part 3 of 3


In 1877, the Derby Crown Porcelain Company was established by Edward Phillips and William Litherland at Osmaston Road in Derby. In 1890, Queen Victoria granted the title of 'Royal' on the company and the use of the Royal coat of arms. This period was an exciting one for Derby porcelain as a number of talented artists and designers joined the company, including James Rouse, Charles Harris, Albert Gregory, Cuthbert Gresley, and most notably, the Sevres-trained artist Desire Leroy in 1890.

Attractive wares from this period include Parian statuary pieces, delicate eggshell porcelain tea services, fine perforated baskets, and of course, Imari ware. Also look out for decorative items, such as vases, painted with landscapes, fruit, flowers, rich colours and finely gilded, inspired by the popular Victorian taste for Oriental and Asian influences. A 19th century vase, hand-painted with elaborate gilding and decoration, in good condition could be valued at around £3,000- 4,000, particularly if the artist is identifiable.


In fact, it is items from this period that are      increasing in value in the market at the moment. More fashionable than the early figures, fine tablewares are rising in value, while vases, particularly if they have hand-painted scenes by artists such as Desire Leroy or Cuthbert Gresley, or even earlier artists such as George Robertson, are commanding staggering sums at auction. At Sotheby's, a two-handled vase and cover decorated by Leroy realised £20,700 on an estimate of £15,000-20,000.

Derby porcelain is a traditional and often expensive choice to collect, but enthusiasts are drawn by its quality and beauty. From early figures to 19th century Imari and the exceptional quality    of the hand-painting, there are many reasons to collect Derby porcelain. It may not be as fashionable as Clarice Cliff, but the market for Derby will probably prove  less fickle, and porcelain vases and tablewares will continue to be a safe and attractive investment.  




 ■ 18th and 19th century trios, comprising a cup, saucer and side plate, are an affordable way to start collecting Derby porcelain. There are many patterns to collect and later sets can be obtained for under £100. Tablewares are rising in popularity at the moment - starting small with individual items of tableware could prove to be a good investment.

Very rare early pieces can be identified by the soft paste imitation porcelain used by Planche and a thick, glassy glaze. A distinctive feature to look out for is the narrow band on the base left glaze-free to prevent fusing during firing.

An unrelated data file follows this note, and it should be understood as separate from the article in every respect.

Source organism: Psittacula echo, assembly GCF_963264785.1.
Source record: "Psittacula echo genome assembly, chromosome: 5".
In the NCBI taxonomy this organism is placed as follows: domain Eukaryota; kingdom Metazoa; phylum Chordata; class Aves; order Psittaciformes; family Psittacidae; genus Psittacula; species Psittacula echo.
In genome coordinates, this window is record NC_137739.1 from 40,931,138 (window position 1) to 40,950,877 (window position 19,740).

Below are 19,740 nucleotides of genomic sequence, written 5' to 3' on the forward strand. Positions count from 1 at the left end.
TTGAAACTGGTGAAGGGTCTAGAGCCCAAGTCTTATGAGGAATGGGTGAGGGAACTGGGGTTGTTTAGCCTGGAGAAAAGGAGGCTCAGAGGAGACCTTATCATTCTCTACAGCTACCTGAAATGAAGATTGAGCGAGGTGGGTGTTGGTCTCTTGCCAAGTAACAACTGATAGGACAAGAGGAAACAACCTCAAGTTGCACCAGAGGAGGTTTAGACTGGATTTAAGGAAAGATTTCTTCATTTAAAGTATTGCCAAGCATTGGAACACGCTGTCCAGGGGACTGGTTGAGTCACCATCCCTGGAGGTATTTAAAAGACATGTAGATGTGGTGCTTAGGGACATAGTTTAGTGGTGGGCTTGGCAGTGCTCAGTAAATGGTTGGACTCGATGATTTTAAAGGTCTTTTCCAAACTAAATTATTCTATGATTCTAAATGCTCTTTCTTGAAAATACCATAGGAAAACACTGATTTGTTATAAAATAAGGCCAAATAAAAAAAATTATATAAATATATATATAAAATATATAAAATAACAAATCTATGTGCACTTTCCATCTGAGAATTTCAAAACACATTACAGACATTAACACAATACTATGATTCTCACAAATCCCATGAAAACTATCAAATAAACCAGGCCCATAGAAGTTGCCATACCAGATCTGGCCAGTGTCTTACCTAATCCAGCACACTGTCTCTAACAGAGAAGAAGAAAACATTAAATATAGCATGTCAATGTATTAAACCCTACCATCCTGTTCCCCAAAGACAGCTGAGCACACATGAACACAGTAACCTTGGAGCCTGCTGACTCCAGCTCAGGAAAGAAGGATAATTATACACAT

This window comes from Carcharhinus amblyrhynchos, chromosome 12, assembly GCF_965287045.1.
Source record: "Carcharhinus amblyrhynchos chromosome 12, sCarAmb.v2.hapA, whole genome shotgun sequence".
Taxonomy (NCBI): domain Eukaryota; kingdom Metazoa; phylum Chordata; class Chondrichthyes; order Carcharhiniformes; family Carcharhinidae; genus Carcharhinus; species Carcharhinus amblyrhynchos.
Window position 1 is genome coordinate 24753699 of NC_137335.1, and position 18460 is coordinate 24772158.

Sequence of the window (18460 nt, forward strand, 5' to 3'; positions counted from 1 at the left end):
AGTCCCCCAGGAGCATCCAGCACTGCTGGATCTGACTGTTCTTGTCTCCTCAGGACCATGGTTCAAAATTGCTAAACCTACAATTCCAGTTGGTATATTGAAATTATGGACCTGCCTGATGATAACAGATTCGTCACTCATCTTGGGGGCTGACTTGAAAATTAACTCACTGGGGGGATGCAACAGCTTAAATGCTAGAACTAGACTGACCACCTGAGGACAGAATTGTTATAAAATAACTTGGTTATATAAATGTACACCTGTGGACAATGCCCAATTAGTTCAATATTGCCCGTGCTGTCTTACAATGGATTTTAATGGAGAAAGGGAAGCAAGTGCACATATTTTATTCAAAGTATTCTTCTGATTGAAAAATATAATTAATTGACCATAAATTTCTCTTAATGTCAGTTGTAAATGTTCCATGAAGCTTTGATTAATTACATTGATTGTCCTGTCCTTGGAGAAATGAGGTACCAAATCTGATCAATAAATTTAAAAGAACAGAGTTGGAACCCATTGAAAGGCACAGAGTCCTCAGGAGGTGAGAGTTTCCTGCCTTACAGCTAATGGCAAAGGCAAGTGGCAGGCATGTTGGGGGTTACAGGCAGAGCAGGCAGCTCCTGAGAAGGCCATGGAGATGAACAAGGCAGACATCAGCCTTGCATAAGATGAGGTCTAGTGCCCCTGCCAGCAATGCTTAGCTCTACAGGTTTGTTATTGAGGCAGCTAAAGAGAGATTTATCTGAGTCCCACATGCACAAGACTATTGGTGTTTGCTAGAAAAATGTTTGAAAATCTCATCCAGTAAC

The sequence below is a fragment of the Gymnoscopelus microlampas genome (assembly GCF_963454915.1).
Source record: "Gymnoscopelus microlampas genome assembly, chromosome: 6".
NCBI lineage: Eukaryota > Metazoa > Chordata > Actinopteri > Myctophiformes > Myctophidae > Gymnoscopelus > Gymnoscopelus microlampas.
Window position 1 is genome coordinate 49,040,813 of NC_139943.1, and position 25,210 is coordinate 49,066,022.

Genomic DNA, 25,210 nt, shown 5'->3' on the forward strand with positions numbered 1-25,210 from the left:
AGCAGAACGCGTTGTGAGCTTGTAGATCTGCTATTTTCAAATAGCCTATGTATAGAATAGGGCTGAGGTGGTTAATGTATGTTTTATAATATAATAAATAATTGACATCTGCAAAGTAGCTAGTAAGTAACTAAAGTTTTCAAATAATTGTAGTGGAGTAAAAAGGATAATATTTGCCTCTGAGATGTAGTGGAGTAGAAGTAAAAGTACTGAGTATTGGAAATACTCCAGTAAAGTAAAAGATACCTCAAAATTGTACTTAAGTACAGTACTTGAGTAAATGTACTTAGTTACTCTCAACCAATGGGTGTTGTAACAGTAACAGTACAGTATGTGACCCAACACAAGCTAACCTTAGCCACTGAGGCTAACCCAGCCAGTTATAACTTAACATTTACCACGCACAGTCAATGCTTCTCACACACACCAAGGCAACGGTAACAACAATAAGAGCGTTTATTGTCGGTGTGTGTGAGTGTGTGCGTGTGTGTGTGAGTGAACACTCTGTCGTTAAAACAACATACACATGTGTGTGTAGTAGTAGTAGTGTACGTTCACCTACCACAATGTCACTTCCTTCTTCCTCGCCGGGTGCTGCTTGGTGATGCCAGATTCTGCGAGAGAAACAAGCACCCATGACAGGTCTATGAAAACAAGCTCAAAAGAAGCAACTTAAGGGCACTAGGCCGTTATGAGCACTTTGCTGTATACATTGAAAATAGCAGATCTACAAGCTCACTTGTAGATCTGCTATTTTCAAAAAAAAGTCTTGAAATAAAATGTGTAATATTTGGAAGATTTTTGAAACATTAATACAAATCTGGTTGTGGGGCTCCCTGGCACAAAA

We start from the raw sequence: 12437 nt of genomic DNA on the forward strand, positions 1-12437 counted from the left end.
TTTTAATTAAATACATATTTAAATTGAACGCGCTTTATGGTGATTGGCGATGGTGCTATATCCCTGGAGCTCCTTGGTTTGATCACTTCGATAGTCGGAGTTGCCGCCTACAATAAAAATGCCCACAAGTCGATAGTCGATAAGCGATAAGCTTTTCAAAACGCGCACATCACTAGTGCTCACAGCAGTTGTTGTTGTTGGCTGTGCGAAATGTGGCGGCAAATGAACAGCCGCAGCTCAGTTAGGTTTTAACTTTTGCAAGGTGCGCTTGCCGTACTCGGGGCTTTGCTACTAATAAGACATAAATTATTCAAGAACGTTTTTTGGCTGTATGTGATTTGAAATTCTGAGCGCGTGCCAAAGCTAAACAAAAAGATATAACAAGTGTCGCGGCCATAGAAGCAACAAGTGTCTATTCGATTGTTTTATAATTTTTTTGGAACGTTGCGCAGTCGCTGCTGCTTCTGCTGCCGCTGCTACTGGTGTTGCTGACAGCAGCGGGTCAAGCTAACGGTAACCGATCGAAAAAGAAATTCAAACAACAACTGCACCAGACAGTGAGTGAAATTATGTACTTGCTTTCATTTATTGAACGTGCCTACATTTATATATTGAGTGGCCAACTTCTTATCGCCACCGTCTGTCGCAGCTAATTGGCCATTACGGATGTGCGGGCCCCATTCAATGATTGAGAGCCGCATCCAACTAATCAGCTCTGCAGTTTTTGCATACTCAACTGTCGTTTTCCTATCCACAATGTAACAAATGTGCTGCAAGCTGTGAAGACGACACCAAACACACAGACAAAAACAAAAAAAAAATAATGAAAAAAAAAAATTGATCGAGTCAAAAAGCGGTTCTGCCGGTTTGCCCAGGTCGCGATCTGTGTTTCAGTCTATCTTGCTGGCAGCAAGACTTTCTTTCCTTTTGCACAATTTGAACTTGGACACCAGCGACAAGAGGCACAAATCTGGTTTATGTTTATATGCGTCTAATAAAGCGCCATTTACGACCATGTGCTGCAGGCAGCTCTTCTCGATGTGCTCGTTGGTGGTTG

Avoid badly worn gilding. The gilding on Derby pieces was quite thick and can come off in chunks. Avoid pieces with large sections of gilding missing. Andrew Dando explains, A teapot stand, for example, with worn gilding in the centre where the teapot would have stood is acceptable wear and tear. If the gilding around the edge has sections missing - avoid buying the piece.

Chips and cracks should be avoided on tea wares, but small damage and restoration is acceptable and not detrimental to the value of figures.

The colours of hand-painted decoration on the figures do not fade. The colours are fired enamels and the painting should be as bright as the day it was made.

Bloor pieces are susceptible to crazing. This is acceptable provided staining has not resulted.

Pieces from the Bloor period can often be identified by the 'slapdash' marks. Workers would stamp the mark on the base of a piece with red ink, and then press their thumb on the mark, using the imprint to mark several more pieces. Consequently some marks are quite faded in appearance and some have a thumb-print clearly visible.

Modern fakes are not really a problem, although Samson of Paris produced Derby copies from 1870. Some other Continental factories have produced Derby fakes in the 20th century. The copies are generally of early and Bloor period figures. Samson of Paris figures are now collectable in their own right, but not as valuable as real Derby.

Hand painting by noted artists can dramatically increase the value of a Derby piece. Not all artists signed their work, but Derby was unusual for allowing individual artists to identify their work with marks. Keep an eye out for a well known name such as Robertson, Pegg, Gresley or Leroy.




part 3    CROWN DERBY

Collectibles Coach

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